pcb2gcode man page

pcb2gcode — command-line tool for engraving PCBs using CNCs

Synopsis

pcb2gcode [options]

Description

This manual page documents briefly the pcb2gcode command.

pcb2gcode is a program that takes the files typically produced by PCB (printed circuit board) designing tools, in particular Gerber (RS-274X) and Excellon (an RS-274C variant) files as parsed by gerbv, and produces files that can be used to control a CNC (computer numerical control) milling machine. These files are in G code format (RS-274D/NGC) that can be read, for example, by the linuxcnc EMC2 system.

When these files are executed, an engraving bit is used to remove the surface from a copper covered circuit board, thus creating isolated areas. In another step, holes are drilled into the board at the appropriate positions, and it can be cut out in another step. (For each step, a separate output file is created.)

Options

These programs follow the usual GNU command line syntax, with long options starting with two dashes (`-'). A summary of options is included below.

Instead of passing all options on the command line, nearly all options can be stored in a file named millproject. There, options are given one per line as option=value pairs (without the two dashes), and can be separated by blank lines and commented (everything after a `#` character is treated as a comment). Options that don't take an argument (like --metric) are entered as option=true or option=1 there.

Unless configured otherwise, numeric values are in units of inch and inch/minute. When the --metric option is given, they are in mm and mm/minute.

--front filename.gbr

Engrave the front side according to the given file (typically used in two-sided boards).

--back filename.gbr

Engrave the back side according to the given file.

--outline filename.gbr

Cut out the board to the shape exposed in the given file. Typically, there is only a polygon in this gerber file. Alternatively, this file can contain a closed line chain (see --fill-outline).  This option is enabled by default, to disable it use --fill-outline=false

--drill filename.cnc

Convert the given file (containing drill sizes and positions) to G-code.

--preamble-text filename

gcode text preamble file, inserted at the very beginning as a comment. All the round parenthesis will be converted to angled parenthesis (due to gcode's  comments limitations). You can use this to include the license header at the  top of the gcode output files.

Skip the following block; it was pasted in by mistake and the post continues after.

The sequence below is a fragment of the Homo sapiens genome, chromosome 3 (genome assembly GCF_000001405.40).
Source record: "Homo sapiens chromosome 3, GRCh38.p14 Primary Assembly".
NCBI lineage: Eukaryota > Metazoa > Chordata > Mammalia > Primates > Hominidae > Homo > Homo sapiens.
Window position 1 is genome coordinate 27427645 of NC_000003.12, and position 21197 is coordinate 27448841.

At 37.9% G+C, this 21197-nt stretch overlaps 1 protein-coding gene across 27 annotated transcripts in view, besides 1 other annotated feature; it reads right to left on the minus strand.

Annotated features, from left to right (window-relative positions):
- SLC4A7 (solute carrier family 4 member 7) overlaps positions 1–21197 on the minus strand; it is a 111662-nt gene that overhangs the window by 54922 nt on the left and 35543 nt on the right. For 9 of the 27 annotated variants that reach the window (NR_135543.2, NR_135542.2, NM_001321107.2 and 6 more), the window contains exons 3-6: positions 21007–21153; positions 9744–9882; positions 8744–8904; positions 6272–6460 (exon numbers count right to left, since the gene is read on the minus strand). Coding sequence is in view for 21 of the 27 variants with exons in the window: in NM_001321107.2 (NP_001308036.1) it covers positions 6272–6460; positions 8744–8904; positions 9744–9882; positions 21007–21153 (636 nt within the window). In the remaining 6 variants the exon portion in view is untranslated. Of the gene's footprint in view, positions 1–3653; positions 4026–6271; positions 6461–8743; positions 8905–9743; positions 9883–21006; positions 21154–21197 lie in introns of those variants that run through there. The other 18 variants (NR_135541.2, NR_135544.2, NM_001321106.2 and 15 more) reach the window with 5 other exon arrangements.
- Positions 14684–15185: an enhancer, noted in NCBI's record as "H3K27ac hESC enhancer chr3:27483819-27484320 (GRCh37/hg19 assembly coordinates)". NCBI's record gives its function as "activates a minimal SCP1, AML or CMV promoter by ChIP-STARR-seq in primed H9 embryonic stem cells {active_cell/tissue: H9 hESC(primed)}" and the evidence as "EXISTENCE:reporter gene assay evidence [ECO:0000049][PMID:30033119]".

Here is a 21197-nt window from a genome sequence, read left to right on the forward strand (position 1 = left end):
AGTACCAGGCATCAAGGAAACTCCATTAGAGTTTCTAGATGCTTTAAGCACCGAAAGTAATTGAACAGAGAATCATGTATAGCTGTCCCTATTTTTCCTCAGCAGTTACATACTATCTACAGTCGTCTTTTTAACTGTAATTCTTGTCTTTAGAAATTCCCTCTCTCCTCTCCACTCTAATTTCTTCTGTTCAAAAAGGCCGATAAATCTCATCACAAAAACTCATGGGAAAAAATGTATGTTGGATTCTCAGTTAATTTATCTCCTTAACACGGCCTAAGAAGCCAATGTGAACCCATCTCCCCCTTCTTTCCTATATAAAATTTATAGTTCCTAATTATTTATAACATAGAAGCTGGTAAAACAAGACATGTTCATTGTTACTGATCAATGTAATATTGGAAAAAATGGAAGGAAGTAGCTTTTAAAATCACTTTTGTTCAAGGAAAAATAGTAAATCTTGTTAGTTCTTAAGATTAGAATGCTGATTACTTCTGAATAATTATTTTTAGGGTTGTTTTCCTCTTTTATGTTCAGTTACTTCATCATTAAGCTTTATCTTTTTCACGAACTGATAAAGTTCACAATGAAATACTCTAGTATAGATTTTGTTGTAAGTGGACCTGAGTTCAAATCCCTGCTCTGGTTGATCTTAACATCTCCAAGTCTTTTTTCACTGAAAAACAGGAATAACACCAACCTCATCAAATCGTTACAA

--preamble filename.ngc

gcode preamble file, inserted at the very beginning

--postamble filename.ngc

gcode postamble file, inserted before M9 and M2

--tolerance unit

maximum deviation from toolpath

--nog64

do not explicitly set G64 inside the output gcode. This option makes the gcode compatible with low-end cnc controllers (like grbl)

For every option --x that takes a filename, there is an --x-output option that specifies where the resulting G-code is saved, defaulting to x.gbr. Instead of giving each output file name, the --basename option can be used; the base name will be used as a prefix to the default output file names. You can also specify the output directory with --output-dir; if unspecified, the output files will be created in the current directory.

The parameters that define engraving are:

--zwork unit

Z-coordinate at which engraving happens

--zsafe unit

Z-coordinate for movements between engraving steps

--mill-feed unit/minute

feed rate at which engraving takes place (horizontal speed)

--mill-vertfeed unit/minute

vertical mill feed rate used at the start of each engraving path. If unspecified, --mill-feed/2 will be used.

--mill-speed rpm

spindle speed during engraving (rounds per minute)

--offset unit

distance by which the tool movement will be outset from the contours in the gerber file to be engraved. If you want to obtain a PCB as similar as possible to the original file, you should set this value to half of the tool diameter.

If this distance can't be satisfied because copper areas are too close, a warning will be printed and the line will be drawn between the areas. This behavior can be used to get voronoi-style (flood-filling) areas; simply set the offset to a large value (like 1 inch). When the vectorial mode is in use, --voronoi is preferred.

--voronoi

enable the voronoi mode (requires  --vectorial). This option is more efficient than a large --offset value, and provides the same result.

--extra-passes number

number of additional isolation passes For each extra pass, engraving is repeated with the offset width increased by half its original value, creating wider isolation areas. This option is ignored when --voronoi is in use.

The parameters that define drilling are:

--zdrill unit

Z value down to which will be drilled

--zchange unit

Z-coordinate for movements with the drill head

--drill-feed unit/minute

feed rate for drilling (vertical speed)

--drill-speed rpm

spindle speed during drilling (rounds per minute)

--milldrill

If --milldrill is given, the milling head will be used to drill the holes in the PCB. Holes up to the size of the milling head will be drilled regularly (possibly creating a bigger hole than intended), the other holes are created by moving the head in circles using the feed and infeed parameters used in cutting.

--milldrill-diameter unit

diameter of milling head which is used with --milldrill; the default value is same as --cutter-diameter.

--drill-side side

choose the drill side. Valid choices are front, back or auto (default). In auto mode the drill side is automatically chosen (always front unless only the back side is specified)

--onedrill

use only one drill bit size

--nog81

replace G81 with G0+G1. This option makes the gcode compatible with low-end  cnc controllers (like grbl), but also makes it bigger and less clean

--nog91-1

do not explicitly set G91.1 (incremental arc mode distance) in drill headers. Some controllers (like Roland's) does not support G91.1 and they can wrongly interpret it as G91 (relative distance). Since the default mode is usually "incremental", you can safely remove G91.1 in most of the cases

Outline cutting takes another set of options:

--cutter-diameter unit

amount by half of which the tool path is outset from the shape in the outline file

--zcut unit

Z-coordinate indicating where the outline cutting ends

--cut-feed unit/minute

feed rate at which outline cutting takes place (horizontal speed)